Legacy Tree Onsite: Archives in Adelaide, South Australia!
Legacy Tree Genealogists works with researchers all across the world to access records for our clients. We asked Benjamin from Park Holme to give us insight into doing archival research in South Australia. Check it out!
As we mentioned in a previous post, South Australia is blessed with so many major archives located in close proximity to each other. That article contained a discussion of the Lutheran Archives located just outside of the Adelaide city limits. Presented here is a rundown on the other archives that can be found in or just outside the City Mile.
State Records – 115 Cavan Rd, Gepps Cross (Map ref 1 – Bus pickup point)
Until 2015, the State Records Reading Room, the repository for South Australian Government Records, was co-located with the National Archives and State Library on North Terrace, but the decision was made to move it back to the Gepps Cross site, in the northern suburbs, where the actual documents are kept. For ease of access, State Records offers a free shuttle bus from the city to Gepps Cross at 10am on the first Thursday of each month and a return service at 3pm. Bookings are essential.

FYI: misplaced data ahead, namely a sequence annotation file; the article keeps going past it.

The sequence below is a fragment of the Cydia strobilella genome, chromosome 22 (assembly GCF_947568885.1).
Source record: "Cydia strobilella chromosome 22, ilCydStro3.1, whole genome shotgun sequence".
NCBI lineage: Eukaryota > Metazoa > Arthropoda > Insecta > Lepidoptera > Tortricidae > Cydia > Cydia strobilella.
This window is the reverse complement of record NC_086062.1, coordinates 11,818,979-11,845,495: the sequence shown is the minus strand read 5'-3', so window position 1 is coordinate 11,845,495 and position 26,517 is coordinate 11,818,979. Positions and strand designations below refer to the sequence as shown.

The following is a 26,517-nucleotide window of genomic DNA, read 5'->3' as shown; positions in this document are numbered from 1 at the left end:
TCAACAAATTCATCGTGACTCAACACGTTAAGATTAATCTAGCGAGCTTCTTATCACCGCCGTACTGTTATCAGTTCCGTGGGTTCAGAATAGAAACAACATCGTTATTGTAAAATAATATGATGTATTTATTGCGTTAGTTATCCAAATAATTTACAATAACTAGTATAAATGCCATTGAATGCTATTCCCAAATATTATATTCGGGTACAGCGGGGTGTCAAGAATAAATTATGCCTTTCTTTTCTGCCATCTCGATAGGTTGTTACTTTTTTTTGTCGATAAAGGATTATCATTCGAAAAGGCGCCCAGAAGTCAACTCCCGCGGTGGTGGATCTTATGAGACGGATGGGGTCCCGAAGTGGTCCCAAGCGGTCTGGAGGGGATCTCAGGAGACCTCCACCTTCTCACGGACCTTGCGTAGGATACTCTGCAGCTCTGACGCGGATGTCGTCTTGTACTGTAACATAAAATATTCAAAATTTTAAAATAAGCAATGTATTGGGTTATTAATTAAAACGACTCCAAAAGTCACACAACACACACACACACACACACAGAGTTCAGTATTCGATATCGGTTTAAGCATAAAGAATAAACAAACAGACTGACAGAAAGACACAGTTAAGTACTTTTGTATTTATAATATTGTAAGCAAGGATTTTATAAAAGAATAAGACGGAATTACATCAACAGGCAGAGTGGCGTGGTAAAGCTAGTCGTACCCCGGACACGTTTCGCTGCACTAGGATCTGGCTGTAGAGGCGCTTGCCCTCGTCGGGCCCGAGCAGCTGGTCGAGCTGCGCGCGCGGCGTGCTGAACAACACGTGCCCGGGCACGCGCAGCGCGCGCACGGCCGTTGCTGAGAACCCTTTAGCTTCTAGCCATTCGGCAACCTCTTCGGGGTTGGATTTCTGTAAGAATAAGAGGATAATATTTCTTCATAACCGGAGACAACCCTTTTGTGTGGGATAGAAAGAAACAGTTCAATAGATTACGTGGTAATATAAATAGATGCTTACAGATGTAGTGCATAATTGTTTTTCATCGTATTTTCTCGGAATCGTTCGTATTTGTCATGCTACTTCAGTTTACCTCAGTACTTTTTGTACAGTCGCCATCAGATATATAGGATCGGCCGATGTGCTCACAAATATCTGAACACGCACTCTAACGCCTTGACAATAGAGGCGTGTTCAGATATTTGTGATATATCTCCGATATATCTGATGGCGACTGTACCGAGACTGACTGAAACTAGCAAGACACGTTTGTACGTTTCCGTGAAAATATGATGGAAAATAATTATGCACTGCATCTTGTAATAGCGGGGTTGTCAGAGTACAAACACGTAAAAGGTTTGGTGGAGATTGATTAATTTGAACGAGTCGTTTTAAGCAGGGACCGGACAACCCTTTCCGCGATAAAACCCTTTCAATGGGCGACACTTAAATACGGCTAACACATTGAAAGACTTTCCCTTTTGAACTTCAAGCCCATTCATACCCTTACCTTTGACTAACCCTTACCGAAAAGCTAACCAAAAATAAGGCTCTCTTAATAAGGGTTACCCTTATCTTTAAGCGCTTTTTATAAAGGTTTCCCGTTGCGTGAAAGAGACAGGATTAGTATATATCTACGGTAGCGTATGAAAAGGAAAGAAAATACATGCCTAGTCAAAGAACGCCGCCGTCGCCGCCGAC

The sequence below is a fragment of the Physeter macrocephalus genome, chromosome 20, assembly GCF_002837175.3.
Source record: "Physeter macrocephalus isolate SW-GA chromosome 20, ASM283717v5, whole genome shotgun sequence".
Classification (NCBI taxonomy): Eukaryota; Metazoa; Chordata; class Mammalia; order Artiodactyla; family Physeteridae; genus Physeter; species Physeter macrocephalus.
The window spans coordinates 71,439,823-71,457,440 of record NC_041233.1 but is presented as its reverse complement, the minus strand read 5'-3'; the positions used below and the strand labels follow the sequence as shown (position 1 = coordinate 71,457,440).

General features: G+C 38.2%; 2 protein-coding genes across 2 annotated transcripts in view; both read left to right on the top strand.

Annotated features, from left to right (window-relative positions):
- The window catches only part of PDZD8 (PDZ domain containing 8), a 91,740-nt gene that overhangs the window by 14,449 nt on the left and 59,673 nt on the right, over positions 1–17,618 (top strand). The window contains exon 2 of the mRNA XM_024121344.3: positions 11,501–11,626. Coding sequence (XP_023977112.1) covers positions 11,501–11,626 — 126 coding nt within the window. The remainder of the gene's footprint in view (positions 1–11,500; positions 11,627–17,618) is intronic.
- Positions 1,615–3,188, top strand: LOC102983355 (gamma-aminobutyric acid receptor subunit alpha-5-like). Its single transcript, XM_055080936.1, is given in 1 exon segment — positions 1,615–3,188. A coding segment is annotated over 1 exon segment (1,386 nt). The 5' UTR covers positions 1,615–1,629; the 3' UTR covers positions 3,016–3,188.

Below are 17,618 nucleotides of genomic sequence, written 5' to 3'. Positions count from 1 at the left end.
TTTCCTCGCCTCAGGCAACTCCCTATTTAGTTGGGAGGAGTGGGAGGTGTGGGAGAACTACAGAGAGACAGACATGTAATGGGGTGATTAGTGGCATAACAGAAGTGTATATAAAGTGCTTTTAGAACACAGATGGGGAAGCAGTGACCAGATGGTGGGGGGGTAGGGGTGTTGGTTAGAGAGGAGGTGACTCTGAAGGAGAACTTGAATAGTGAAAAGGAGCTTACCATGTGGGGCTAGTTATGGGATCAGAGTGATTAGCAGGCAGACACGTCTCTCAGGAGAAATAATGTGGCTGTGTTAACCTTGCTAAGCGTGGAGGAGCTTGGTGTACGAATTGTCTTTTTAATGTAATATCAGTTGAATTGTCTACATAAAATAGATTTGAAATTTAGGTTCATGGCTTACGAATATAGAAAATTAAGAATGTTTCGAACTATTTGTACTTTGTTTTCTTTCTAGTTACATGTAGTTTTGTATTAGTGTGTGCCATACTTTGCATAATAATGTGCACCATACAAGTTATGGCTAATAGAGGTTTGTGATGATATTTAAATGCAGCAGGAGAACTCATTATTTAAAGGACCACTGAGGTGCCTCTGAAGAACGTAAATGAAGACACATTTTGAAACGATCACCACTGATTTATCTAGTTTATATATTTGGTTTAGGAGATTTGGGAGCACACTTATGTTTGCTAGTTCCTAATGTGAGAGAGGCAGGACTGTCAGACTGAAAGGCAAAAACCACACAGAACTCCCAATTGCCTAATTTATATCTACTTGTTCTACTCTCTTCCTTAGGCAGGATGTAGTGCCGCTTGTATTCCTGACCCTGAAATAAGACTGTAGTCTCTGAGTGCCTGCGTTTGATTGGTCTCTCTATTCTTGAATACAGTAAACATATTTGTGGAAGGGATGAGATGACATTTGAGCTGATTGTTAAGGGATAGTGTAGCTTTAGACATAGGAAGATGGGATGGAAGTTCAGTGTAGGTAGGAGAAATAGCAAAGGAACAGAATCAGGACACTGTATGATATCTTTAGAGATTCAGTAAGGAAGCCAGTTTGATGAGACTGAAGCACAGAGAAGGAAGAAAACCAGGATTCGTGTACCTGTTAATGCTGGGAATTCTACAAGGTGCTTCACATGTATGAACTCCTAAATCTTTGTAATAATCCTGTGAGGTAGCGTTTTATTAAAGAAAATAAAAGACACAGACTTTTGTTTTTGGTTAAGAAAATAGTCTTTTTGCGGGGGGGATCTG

State Records holds many key documents such as official pre-federation immigration records, government employee lists, coronial inquests, and police reports, as well as a myriad of governmental documentation and correspondence that may reveal key family history gems. Records are subject to release dates and restrictions based on privacy and confidentiality requirements. Access is free and photography of records is permitted.
State Library of South Australia (SLSA) – Corner of Kintore Avenue and North Terrace, Adelaide (Map ref 2)
There are two major resources in the SLSA for family historians. First is the Family History Collection, which includes indexes and microform versions of newspapers, immigration documents, church records, directories, and more – as well as access to most major subscription sites.
The second resource is the Archival collection, which includes many deposited family and non-governmental papers. Registration is required to access these documents, and delivery of the items occurs within an hour of requesting. Items are only available Monday to Friday. Photography of documents is permitted within set guidelines, and only pencils are allowed in the reading room.
Many of the eResources can be accessed from home by South Australian Residents with a library card, and – best of all – it’s free! There is also free wi-fi onsite and plenty of desk space and microform readers. Charges for copying and printing are managed via a copycard system. For those long days of research, there is a café on site, and bottled water is allowed in the general areas.
National Archives of Australia (NAA) – In the State Library building, North Terrace Adelaide (Map ref 2)